Steve Singiser at the Daily Kos provides an anecdote about talking with his son about same-sex marriage. Good stuff. He also discusses an interesting chart that's been making the rounds, estimating support for same-sex marriage for each age group in each state.

According to that chart, there are eight states where over 50% of people under age 45 support same-sex marriage. There are almost forty states where over 50% of people under age 30 support same-sex marriage. If current trends continue, it really is only a matter of time. I know that's scant comfort to those who want to get married now. But at least our kids will inherit an America in which same-sex marriage is an accepted and normal part of life.

That chart, btw, is one of several interesting charts from a paper by Jeffrey Lax and Justin Phillips: "Gay Rights in the States: Public Opinion and Policy Responsiveness" (PDF).


Although it is true that younger voters support same-sex marriage, it is also, unfortunately true that people get more conservative as they age. This means that same-sex marriage may, unfortunately, be further off than we would like. After 33 election defeats it might be time for a new strategy for achieving same-sex marital rights. http://nationalmarriageequality.blogspot.com

Thanks for the comment, and your points are good ones.

But I recommend following my "several interesting charts" link. The first chart on that page is called Same-Sex Marriage: Explicit Support Over Time. Over the past twelve to fifteen years, support has increased significantly in every single state. Over the past four to six years, support has increased significantly in every state but Utah. (I can't quite tell whether the Utah line shows support dropping in recent years or not.) The amount of change in the past four (or so) years is roughly the same as in the previous eight (or so) years, in most states.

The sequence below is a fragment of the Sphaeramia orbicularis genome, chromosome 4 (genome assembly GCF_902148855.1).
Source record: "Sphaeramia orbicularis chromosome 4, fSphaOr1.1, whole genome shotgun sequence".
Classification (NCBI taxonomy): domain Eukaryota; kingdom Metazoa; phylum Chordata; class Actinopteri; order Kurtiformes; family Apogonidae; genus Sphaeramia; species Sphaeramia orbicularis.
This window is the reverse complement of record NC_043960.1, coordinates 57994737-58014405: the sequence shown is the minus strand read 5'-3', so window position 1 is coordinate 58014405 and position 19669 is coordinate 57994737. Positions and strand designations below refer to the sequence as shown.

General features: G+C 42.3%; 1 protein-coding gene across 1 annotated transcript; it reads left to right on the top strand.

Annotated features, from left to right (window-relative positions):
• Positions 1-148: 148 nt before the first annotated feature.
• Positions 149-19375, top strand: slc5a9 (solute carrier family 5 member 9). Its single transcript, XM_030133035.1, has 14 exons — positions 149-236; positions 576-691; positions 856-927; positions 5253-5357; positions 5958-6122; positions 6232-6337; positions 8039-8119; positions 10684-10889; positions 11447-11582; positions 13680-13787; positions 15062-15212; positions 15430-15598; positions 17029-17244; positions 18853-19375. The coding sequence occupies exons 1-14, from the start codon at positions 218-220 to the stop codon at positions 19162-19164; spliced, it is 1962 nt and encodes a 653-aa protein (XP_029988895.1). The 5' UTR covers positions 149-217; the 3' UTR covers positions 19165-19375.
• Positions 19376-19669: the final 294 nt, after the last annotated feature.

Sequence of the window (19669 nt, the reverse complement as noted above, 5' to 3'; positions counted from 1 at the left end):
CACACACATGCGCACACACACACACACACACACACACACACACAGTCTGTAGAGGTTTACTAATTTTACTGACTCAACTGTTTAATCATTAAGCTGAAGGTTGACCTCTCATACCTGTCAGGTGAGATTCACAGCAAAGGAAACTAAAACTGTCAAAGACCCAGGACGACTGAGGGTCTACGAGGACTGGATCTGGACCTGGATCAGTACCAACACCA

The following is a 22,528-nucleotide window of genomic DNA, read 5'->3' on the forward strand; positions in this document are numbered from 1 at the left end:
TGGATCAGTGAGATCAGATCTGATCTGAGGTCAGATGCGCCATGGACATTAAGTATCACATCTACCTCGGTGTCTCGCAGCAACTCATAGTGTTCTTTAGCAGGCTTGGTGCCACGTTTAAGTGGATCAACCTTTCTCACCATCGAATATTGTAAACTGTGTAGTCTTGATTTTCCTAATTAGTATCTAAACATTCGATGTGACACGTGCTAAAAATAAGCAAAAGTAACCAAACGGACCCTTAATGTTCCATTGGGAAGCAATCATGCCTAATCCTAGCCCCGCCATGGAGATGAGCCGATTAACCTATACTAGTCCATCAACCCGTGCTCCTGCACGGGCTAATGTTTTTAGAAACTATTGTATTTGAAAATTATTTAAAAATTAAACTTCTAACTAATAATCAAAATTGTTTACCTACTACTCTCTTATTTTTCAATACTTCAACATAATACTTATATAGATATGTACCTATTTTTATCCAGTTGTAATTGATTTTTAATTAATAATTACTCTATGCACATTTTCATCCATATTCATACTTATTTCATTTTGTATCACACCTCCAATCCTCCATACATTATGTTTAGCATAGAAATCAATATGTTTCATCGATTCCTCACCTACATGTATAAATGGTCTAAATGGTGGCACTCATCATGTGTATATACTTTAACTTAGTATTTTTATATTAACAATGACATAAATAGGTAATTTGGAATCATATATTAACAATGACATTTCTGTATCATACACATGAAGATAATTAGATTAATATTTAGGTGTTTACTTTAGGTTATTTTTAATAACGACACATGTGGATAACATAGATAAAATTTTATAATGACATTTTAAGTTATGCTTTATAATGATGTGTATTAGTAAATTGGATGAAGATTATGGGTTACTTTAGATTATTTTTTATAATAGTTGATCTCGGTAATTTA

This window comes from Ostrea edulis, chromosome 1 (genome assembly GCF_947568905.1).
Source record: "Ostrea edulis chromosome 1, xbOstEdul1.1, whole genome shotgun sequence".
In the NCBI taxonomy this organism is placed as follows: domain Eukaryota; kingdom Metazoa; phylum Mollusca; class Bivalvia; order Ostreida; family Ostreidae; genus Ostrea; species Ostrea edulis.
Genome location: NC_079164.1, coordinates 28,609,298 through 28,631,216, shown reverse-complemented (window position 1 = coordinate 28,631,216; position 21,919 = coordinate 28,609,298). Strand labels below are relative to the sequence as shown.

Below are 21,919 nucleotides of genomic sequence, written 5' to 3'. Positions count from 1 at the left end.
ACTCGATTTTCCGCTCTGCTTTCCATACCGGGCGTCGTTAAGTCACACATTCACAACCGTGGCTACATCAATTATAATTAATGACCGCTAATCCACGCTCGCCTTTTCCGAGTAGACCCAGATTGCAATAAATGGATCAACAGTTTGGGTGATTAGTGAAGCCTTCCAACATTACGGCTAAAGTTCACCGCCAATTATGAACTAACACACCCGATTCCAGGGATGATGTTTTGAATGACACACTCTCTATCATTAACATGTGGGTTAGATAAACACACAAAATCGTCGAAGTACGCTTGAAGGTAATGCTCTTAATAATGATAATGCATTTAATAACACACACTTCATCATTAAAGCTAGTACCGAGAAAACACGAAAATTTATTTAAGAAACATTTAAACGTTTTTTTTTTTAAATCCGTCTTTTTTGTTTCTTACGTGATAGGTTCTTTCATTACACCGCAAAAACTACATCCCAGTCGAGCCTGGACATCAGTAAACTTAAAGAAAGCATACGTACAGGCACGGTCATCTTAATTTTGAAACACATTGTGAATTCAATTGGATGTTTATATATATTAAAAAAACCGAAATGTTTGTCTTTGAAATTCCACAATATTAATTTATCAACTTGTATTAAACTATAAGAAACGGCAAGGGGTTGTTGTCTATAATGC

And popular support is now approaching 50% (or higher) in about fifteen states.

So, yes, it's true that people get more conservative as they age—but in this case the trend toward support for marriage is very clear. And in this case, it's not a question of conservatism about an abstract idea; we're talking about kids growing up in a world in which marriage equality is real in several states.

What we're really talking about, imo, is acceptance of homosexuality. And I think it's clear that the trend over the past several decades has been toward greater acceptance.

So, yeah, we have a long way to go. It might be twenty or thirty more years before the majority of Americans are in favor of marriage equality. There's a lot of work to do. But this is an area where I don't see the "get more conservative as they age" thing being a significant issue.

As for your strategy in your blog, my impression from a quick glance is that your general approach is to say we should be fighting for equal rights, not for the word "marriage." I used to believe that. In 2004, I said that it was too soon to fight for marriage, that there would be a backlash, that we needed to go slow and be cautious and not offend anyone.

And then I stood outside City Hall in San Francisco and watched the newlyweds come out of the building, and the joy was palpable. I could no longer convince myself that this was something we needed to hold off on.

I have no interest in marriage for myself. But separate is not equal. (See the New Jersey report on civil unions for more on this theme.)

Note, however, that I fully support efforts toward equal rights. Strong domestic partnerships/civil unions that are marriage in all but name are a great interim goal to work toward. Those will be accepted in many places that aren't yet ready to call it marriage, and although all-but-name DPs are not equal, they're a whole lot closer to equal than we've had before. They're absolutely worth fighting for, which is one reason R-71 was so important in Washington.

So I'd say we need a multi-pronged approach. We need to fight for the practical goal of equal rights. We need to fight for the social goal of acceptance of homosexuality. And we need to fight for the long-term ideal goal of full marriage equality.